Amber has 35 years of experience in social work and has also been with the ESC since 1991 Her passion to help others has been a driving force in why she loves her career so much:

“I knew from a young age that I wanted to not only be a counselor, but also be an advocate for those who have not yet found their voice. The primary goal of social work is to help people in need in conjunction with addressing social problems and promoting social justice. I am extremely fortunate to be able to not only do what I love everyday but also be part of something that I value and believe in deeply.

It is a privilege to work with students, and it is an incredible feeling when they let you into their world. My favorite part is building relationships with them and watching them grow and flourish within a school environment where they feel safe and valued.”
Pull quote: "It is a privilege to work with students, and it is an incredible feeling when they let you into their world."
When we first met with Nickels to discuss ideas for National Social Work Month, she was so delighted to talk about her world and all of the positive work that goes on in it. However, Amber also shared that there was, and still is, a battle against the misconceptions of a Social Worker’s job scope:

“Many things have changed since I first began my profession as a social worker, including the acceptance of mental health services and an increased presence of social workers in schools. A friend and colleague once gave me a sweatshirt that says, "Mental Health is Health". Social workers have been instrumental in both removing the stigma of mental health as well as providing critically needed mental health services.

There are many misconceptions surrounding the education, training and licensing required to be a practicing social worker. Depending on the social work position, a social worker will not only have a Bachelor’s Degree, but also Master's Degree in social work. They will also have participated in rigorous post-graduate supervision and licensing requirements (that are renewed every two years), including having passed a state board exam. In addition, social workers are guided by a robust code of ethics and are required to have ethics training every two years.”
Both Zimmerman and Milord also discussed how people outside of their line of work sometimes perceive their jobs to be very different than what they actually do.

Missy conveyed, “I think sometimes people only equate social work with Child Protective Services and that we want to take children out of people's homes. That is a stereotype perpetuated on TV and in movies. I believe social workers can work in a variety of fields: schools, hospitals, mental health agencies, senior living centers, and more. Social workers help clients manage the systems they are a part of, figure out how to get their basic needs met, and provide therapy and linkage to other resources if needed. Social workers work on teams that interact with all ages of people who need support and assistance in their life.”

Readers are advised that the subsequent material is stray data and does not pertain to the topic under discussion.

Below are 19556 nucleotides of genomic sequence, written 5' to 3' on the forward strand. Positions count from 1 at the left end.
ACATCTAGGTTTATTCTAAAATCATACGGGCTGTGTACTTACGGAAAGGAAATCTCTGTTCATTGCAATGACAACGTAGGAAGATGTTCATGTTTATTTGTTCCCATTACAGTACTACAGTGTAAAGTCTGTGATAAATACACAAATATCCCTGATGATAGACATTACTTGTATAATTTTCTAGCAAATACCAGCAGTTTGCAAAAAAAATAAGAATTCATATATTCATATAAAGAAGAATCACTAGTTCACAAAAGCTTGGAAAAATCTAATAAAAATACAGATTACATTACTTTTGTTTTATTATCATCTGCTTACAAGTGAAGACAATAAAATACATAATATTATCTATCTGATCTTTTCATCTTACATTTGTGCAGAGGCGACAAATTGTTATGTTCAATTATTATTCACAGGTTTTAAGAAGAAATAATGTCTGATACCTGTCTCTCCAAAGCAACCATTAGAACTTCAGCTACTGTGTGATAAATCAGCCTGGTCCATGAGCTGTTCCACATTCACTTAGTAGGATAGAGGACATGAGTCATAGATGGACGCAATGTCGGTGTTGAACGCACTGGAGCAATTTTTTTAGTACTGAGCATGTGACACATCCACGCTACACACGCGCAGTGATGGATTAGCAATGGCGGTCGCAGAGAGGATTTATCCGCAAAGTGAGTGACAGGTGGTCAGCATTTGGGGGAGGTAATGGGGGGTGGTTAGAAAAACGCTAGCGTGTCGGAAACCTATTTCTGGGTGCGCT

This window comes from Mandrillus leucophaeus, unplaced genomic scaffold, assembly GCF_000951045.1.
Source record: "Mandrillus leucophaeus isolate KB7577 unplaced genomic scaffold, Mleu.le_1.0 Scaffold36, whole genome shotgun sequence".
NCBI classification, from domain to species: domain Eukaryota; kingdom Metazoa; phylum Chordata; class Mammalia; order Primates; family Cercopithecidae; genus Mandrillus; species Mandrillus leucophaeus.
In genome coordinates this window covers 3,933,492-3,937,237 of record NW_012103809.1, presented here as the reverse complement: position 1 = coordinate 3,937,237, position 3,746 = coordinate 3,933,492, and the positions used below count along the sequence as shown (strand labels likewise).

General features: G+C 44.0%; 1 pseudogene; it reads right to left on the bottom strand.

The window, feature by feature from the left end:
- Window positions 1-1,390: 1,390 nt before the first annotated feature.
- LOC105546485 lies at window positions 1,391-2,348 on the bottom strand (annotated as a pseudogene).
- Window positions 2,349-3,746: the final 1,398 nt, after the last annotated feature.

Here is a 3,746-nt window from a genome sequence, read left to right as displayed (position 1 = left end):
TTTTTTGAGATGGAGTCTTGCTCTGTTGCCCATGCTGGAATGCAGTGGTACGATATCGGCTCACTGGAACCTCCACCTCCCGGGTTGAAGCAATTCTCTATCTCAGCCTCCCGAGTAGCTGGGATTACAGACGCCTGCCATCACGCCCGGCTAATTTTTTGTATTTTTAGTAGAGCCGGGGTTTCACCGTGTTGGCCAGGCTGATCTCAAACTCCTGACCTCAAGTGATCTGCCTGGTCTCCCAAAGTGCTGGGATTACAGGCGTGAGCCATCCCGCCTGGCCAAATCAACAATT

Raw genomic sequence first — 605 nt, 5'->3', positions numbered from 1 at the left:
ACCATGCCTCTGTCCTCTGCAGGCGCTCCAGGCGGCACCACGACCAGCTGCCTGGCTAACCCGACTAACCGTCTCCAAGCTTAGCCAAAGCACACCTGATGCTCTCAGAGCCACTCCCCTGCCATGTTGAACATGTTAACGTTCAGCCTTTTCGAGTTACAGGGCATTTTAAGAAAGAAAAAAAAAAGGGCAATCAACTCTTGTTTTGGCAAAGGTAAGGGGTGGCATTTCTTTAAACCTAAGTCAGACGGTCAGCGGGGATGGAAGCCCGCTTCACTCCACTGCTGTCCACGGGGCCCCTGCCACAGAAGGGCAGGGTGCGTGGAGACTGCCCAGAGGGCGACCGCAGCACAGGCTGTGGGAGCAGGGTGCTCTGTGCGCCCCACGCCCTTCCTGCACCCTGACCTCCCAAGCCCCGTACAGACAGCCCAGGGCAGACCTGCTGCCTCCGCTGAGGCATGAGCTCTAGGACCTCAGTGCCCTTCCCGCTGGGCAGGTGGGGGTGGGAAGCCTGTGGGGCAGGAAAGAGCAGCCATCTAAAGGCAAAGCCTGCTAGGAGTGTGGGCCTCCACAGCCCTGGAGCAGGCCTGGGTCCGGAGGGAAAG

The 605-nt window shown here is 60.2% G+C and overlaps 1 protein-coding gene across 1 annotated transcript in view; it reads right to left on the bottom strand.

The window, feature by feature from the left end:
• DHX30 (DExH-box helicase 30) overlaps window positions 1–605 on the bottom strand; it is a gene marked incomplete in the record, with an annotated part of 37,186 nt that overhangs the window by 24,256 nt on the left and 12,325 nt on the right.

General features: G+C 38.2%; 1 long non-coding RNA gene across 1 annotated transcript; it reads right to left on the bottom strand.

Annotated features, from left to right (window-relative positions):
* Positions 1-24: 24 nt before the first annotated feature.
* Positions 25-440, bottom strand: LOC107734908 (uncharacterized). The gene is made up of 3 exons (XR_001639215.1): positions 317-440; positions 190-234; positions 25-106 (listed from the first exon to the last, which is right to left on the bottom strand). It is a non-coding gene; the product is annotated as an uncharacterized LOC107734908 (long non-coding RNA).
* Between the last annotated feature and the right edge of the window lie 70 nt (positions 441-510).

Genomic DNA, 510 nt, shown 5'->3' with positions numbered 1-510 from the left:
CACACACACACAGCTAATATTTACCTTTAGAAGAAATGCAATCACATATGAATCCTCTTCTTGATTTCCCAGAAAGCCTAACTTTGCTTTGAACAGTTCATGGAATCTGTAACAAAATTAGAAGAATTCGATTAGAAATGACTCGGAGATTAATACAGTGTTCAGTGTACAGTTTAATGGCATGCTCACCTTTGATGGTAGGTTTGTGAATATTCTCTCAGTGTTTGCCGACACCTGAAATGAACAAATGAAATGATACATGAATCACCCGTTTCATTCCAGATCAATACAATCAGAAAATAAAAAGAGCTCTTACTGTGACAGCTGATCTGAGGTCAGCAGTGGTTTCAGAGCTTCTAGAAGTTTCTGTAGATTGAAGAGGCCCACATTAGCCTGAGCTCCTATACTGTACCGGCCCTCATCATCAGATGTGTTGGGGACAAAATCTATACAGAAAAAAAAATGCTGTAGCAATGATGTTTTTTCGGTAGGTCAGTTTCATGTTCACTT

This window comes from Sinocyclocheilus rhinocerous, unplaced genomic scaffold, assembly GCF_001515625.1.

Carine agreed, “The misconceptions that people may have about social workers is that the only thing we do is ‘take people’s children away.’ I wish people knew that there's more to social work. We prioritize the safety of our clients first (regardless of age). Our main goals are to promote safety, autonomy, and provide our clients with the tools/resources they need to overcome any obstacles or challenges they're experiencing.”

We want to thank Missy, Carine, and Amber for everything they do and their lasting impact on their students. 

Do you know a Social Worker? Take the time to thank them for their hard work not only during this month, but also during the other 334 days of the year. Here are three ways you can celebrate National Social Workers Month in March:

  1. Appreciate social workers: Thank your local social workers for their hard work and dedication. Write a thank-you note, send an email or a message on social media, or give them a small gift to show your appreciation.
  2. Spread awareness: Raise awareness about the importance of social work in your community. Share information about social workers' roles and their positive impact on society.
  3. Share your story: If you have received support from a social worker, share your story with others. This can help raise awareness about the important work that social workers do and how they can make a difference in people's lives.